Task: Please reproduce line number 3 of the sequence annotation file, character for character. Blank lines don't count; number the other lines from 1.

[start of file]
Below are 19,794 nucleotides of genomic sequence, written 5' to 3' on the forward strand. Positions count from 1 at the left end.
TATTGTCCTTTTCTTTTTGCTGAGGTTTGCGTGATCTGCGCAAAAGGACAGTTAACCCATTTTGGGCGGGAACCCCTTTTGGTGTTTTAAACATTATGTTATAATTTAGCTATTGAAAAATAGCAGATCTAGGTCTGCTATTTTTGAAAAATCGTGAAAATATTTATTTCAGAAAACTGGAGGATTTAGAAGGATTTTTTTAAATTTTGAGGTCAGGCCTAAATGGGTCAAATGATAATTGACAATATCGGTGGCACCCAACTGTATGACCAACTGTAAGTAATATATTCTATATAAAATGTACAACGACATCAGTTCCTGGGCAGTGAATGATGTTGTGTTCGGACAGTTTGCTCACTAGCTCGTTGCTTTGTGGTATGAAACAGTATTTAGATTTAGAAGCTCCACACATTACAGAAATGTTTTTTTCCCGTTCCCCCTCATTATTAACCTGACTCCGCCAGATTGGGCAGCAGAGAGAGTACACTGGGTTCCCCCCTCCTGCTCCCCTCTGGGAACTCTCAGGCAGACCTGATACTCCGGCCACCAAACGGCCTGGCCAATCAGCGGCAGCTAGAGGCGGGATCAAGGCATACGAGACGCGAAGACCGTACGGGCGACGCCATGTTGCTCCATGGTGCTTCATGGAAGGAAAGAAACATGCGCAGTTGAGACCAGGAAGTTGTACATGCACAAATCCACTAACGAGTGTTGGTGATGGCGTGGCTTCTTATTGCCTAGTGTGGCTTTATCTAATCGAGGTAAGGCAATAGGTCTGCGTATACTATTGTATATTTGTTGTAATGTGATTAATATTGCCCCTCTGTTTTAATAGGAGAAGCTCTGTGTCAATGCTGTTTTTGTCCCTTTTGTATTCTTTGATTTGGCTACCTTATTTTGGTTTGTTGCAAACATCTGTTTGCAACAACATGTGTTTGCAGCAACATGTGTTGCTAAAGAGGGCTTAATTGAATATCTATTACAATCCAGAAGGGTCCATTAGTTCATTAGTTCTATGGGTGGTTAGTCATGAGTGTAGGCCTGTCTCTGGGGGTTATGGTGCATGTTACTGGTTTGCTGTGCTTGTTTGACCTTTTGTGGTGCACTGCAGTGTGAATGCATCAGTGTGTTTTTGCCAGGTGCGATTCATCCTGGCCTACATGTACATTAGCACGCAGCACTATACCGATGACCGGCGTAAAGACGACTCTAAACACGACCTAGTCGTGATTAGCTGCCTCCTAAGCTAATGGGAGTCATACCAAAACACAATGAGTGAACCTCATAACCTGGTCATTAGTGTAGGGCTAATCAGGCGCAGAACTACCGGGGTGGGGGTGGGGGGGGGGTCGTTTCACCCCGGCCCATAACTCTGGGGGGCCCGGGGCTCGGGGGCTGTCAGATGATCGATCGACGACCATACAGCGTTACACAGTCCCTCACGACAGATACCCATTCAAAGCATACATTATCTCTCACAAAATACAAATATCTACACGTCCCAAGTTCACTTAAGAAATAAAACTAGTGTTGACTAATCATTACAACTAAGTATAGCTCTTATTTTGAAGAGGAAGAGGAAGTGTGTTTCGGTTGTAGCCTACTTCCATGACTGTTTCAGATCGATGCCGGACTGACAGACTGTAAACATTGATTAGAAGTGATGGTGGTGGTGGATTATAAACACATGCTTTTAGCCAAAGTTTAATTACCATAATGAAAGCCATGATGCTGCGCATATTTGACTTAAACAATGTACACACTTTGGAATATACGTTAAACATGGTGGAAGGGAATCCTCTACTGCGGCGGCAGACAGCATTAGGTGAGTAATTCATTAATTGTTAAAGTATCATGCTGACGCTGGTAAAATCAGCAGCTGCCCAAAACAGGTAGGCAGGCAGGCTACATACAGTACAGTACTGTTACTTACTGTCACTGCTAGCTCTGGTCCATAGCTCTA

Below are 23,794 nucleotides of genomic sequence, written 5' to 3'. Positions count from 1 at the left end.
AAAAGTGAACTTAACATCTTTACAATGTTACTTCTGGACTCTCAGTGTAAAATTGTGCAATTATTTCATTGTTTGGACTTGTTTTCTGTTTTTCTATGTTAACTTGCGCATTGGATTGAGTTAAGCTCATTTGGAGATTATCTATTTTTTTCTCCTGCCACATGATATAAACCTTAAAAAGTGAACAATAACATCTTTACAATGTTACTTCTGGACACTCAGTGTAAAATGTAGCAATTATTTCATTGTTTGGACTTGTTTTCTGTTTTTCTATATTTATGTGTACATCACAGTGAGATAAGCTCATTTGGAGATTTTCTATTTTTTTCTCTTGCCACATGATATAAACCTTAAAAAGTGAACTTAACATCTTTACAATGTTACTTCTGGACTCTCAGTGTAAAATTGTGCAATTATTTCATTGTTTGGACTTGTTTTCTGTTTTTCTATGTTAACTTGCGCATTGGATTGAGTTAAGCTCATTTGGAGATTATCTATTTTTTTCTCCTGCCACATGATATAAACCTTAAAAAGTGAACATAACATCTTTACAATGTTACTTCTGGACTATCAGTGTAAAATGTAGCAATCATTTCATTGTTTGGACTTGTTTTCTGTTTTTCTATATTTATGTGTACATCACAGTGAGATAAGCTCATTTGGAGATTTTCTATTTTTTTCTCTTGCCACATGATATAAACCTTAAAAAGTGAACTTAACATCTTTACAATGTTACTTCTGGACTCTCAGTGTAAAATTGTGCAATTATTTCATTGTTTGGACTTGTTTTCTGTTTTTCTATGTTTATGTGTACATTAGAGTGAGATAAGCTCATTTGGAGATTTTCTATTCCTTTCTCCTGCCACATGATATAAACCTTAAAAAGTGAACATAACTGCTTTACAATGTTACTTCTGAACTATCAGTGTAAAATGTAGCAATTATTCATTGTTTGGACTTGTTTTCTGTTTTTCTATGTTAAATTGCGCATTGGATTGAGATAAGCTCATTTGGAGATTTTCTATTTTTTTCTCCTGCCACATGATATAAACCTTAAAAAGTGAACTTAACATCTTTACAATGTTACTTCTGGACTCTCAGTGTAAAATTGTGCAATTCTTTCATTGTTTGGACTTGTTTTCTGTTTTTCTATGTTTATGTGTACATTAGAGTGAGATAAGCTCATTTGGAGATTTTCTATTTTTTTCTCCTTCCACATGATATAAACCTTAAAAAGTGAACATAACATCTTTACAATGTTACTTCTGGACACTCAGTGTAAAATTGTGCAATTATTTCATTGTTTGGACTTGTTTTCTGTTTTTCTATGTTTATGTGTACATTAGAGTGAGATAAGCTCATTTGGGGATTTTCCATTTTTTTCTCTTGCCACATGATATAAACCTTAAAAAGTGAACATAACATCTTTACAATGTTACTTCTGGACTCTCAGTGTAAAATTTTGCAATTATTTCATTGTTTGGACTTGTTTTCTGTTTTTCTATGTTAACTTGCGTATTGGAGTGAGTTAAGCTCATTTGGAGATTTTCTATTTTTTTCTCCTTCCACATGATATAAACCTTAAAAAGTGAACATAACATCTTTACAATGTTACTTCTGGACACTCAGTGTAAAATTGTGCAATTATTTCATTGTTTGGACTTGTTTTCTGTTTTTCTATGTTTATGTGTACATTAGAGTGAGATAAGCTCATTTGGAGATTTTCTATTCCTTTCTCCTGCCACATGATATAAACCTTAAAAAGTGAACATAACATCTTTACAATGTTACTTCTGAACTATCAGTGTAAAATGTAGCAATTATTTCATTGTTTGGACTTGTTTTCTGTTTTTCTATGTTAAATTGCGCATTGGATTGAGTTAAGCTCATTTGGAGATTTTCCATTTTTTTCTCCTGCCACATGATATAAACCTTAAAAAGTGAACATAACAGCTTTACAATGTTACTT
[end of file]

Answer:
Below are 23,794 nucleotides of genomic sequence, written 5' to 3'. Positions count from 1 at the left end.